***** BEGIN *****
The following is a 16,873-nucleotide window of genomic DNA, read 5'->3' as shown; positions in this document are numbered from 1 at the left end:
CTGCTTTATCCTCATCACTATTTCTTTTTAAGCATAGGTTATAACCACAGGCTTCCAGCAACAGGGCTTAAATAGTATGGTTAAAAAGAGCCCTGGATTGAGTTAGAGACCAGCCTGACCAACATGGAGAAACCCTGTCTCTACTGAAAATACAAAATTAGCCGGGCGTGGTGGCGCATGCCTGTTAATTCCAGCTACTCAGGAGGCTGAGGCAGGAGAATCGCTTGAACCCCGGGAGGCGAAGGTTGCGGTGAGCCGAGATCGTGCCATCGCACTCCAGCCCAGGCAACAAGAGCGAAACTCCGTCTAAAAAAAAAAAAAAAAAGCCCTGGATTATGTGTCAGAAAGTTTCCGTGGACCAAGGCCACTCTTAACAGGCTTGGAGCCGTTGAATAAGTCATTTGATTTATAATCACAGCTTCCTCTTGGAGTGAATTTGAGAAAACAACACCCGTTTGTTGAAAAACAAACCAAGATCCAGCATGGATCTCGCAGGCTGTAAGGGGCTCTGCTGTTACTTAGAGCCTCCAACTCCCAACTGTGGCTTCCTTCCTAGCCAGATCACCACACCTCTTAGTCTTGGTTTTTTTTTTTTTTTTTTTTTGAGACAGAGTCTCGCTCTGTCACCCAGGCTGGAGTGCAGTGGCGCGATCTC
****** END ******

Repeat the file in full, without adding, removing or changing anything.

The following is a 16,873-nucleotide window of genomic DNA, read 5'->3' as shown; positions in this document are numbered from 1 at the left end:
CTGCTTTATCCTCATCACTATTTCTTTTTAAGCATAGGTTATAACCACAGGCTTCCAGCAACAGGGCTTAAATAGTATGGTTAAAAAGAGCCCTGGATTGAGTTAGAGACCAGCCTGACCAACATGGAGAAACCCTGTCTCTACTGAAAATACAAAATTAGCCGGGCGTGGTGGCGCATGCCTGTTAATTCCAGCTACTCAGGAGGCTGAGGCAGGAGAATCGCTTGAACCCCGGGAGGCGAAGGTTGCGGTGAGCCGAGATCGTGCCATCGCACTCCAGCCCAGGCAACAAGAGCGAAACTCCGTCTAAAAAAAAAAAAAAAAAGCCCTGGATTATGTGTCAGAAAGTTTCCGTGGACCAAGGCCACTCTTAACAGGCTTGGAGCCGTTGAATAAGTCATTTGATTTATAATCACAGCTTCCTCTTGGAGTGAATTTGAGAAAACAACACCCGTTTGTTGAAAAACAAACCAAGATCCAGCATGGATCTCGCAGGCTGTAAGGGGCTCTGCTGTTACTTAGAGCCTCCAACTCCCAACTGTGGCTTCCTTCCTAGCCAGATCACCACACCTCTTAGTCTTGGTTTTTTTTTTTTTTTTTTTTTGAGACAGAGTCTCGCTCTGTCACCCAGGCTGGAGTGCAGTGGCGCGATCTC